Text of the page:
Gardening & Parenting

This year, I decided that I wanted to start a garden. I’ve always admired those who grow their food and have big, overflowing vegetable gardens. I wanted one so bad! But here in Arizona, I was afraid that the hot sun would scorch anything I planted. After doing a lot of research and attending a local class about starting your garden, I felt more confused than I began! So I decided I would just jump in! I had a couple gift cards that I hadn’t used yet, so one evening, I went and got a bunch of supplies to start my garden.

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I was amazed at how much I got for only about $80, and after the kiddos went to bed, I got to work. There’s just something about warm, wet soil under your nails and planting little sprouts that was so good for my soul. I had always had a “black” thumb and killed everything I tried to nurture, but this time I was determined to not only keep these little plants alive but also to grow something that I could eat and be proud of.

Sorry for the grainy picture! But this is everything all planted the night I did it. From left to right, I planted red bell pepper, heirloom tomato, jalapeno and cilantro (blue pot center), cherry tomato, and sage. I imagined all the bowls of salsa, crispy sage in a pan with chicken, salads with tomatoes, and more. I was so excited! The heirloom tomato on the left is only as tall as the first rung on the tomato cage and the cherry tomato on the right barely reached the second rung.

gardeningStarting from the left is the sage, center is the bell pepper plant, and right is the jalapeno with the cilantro in the background. Did you know that if you don’t pick the cilantro, it grows really tall and sprouts little white flowers?

I watered, pruned, watered some more. I learned which was the best way to position the plants for sunlight. I learned that cilantro is finicky, and that tomato plants have LOTS of pests. I would wake in the morning to find the tender leaves of sage full of wormy holes. I would find branches on my tomato plants missing blooms and leaves leaving them resembling barren tree branches. I learned that even though they were sprouted, it takes time to produce fruit. And that even though I saw growth, the best was yet to come.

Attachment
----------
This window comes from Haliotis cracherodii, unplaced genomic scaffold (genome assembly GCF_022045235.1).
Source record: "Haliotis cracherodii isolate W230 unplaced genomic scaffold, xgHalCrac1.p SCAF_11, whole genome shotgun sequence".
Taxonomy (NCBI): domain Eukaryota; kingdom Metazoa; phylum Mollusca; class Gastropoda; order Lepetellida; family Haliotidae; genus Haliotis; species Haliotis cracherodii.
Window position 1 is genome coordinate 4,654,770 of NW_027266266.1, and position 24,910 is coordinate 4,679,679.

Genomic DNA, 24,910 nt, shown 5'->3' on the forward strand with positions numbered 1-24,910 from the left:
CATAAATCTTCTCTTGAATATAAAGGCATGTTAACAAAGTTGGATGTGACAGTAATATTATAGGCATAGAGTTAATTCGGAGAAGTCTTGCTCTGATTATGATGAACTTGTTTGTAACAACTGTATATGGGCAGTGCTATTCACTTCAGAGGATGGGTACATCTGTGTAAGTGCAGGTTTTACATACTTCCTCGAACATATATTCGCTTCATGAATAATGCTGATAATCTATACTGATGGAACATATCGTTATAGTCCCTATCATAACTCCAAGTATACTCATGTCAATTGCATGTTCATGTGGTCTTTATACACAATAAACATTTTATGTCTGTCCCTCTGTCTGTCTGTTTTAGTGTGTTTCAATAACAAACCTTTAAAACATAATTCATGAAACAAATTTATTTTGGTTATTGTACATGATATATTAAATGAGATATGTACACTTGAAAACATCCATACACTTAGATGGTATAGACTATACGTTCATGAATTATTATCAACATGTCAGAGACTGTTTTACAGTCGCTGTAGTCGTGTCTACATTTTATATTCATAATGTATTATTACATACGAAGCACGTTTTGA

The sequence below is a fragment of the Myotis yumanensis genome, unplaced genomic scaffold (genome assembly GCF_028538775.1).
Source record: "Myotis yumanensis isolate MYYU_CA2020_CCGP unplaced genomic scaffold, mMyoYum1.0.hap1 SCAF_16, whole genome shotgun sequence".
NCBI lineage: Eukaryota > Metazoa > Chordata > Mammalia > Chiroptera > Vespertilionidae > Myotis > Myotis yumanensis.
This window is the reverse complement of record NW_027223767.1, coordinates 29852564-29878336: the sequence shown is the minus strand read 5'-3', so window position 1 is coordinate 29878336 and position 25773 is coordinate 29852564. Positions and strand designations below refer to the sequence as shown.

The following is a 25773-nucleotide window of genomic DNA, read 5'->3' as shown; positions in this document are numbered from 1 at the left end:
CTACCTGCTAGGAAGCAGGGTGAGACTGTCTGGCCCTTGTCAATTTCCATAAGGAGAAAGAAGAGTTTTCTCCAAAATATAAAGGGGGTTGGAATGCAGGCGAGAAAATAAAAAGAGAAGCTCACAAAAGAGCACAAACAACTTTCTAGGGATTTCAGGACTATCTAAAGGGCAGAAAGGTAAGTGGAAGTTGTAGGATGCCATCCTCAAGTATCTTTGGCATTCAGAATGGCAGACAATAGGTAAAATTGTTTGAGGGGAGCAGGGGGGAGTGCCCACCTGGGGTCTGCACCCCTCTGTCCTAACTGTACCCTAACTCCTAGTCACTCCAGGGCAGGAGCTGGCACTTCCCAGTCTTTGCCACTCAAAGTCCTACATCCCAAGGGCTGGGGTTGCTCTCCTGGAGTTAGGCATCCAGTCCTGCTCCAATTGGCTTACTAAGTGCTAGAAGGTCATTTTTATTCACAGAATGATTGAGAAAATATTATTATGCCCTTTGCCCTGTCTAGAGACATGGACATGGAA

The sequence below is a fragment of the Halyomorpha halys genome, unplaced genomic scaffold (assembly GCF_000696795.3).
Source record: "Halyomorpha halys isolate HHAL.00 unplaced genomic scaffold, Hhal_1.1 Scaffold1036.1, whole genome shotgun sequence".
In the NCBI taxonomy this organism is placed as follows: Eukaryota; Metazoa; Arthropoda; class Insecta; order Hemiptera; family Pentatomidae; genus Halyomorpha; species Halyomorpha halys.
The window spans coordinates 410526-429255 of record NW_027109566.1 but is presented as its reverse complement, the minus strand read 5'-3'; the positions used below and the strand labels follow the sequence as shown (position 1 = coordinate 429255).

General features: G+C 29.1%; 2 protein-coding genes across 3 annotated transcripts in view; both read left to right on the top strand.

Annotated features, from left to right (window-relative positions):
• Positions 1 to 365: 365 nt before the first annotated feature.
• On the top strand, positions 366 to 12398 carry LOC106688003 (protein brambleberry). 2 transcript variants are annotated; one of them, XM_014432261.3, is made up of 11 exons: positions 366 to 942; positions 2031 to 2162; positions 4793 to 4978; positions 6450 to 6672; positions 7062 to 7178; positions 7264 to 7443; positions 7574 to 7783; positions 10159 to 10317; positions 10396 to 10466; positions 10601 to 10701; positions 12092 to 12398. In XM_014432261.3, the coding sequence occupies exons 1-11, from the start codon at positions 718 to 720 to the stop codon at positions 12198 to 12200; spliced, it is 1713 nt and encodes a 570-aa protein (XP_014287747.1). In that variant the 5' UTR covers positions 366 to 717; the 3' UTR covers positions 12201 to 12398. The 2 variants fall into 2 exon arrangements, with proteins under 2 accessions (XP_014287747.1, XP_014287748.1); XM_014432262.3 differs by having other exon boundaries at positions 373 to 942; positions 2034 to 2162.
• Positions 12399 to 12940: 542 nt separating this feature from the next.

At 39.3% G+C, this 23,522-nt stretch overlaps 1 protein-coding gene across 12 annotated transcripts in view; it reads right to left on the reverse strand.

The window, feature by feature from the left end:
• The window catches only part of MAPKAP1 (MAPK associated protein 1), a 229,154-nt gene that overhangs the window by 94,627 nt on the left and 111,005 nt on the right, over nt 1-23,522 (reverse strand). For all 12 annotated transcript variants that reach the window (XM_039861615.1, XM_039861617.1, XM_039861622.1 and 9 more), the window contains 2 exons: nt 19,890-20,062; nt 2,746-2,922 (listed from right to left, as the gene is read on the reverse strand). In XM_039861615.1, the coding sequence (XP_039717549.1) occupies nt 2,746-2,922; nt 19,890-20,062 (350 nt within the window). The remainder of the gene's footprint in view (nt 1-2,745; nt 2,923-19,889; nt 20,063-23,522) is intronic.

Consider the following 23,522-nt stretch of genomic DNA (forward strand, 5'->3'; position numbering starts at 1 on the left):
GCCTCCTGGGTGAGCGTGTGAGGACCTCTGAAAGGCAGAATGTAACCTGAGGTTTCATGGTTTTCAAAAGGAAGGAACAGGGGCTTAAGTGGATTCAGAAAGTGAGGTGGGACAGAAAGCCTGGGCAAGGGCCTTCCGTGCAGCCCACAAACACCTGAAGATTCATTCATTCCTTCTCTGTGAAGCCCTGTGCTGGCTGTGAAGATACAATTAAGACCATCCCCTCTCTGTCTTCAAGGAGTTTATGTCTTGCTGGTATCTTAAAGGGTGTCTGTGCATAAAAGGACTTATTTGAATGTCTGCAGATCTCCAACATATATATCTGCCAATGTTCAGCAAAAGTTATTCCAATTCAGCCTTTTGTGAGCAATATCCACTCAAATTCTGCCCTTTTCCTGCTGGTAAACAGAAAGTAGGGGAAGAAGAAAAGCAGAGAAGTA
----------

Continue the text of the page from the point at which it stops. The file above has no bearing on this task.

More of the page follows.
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I found this mirrored my parenting. Some days are pruning days, some are watering. Some topics are finicky and don’t have set answers, and that parenting comes with LOTS of pests trying to ruin what you’re doing. I found that I would get frustrated from not seeing anything…wondering when I was going to get to reap the harvest of my work and diligence with this little garden. Isn’t this so much like motherhood? The stretch of days that feel like all you do is discipline and one bottom is constantly occupying the time-out chair. Days upon days where you wonder, “Am I doing anything? What difference am I making on this little person?”

But I kept watering…partially out of stubbornness (I will not let this investment go to waste!) but also because I knew, something had to be coming. And this is how I have to live with my kids. Partially out of stubbornness ;) but also in knowing that something has to be happening. Underneath all the tears, punishments, molding, shaping, cuddles, lessons…I had to be making a difference somehow. When I tell them not to slam doors today and they forget the lesson tomorrow. When we teach not to hit and 5 minutes later you hear another smack! Underneath the soil, there just had to be growth. I had to have faith in Jesus that he was helping me mold their little hearts and even though I couldn’t see it, He could.

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Finally, one morning I woke to find little tiny sprouts from the buds. And what was once just a little plant was now a taller, much stronger plant that was beginning to produce fruit. And some days, I wake up and my kids are kind, loving, and listen. Some days they aren’t. But when I remember that something is happening underneath that I can’t see, that one day I’ll wake up and that little bud of kindness, obedience, etc. has sprouted, that each day the fruit of my labor as a mom to little people will grow bigger and bigger…it makes all the days of tilling the soil worth it. ♥ xo

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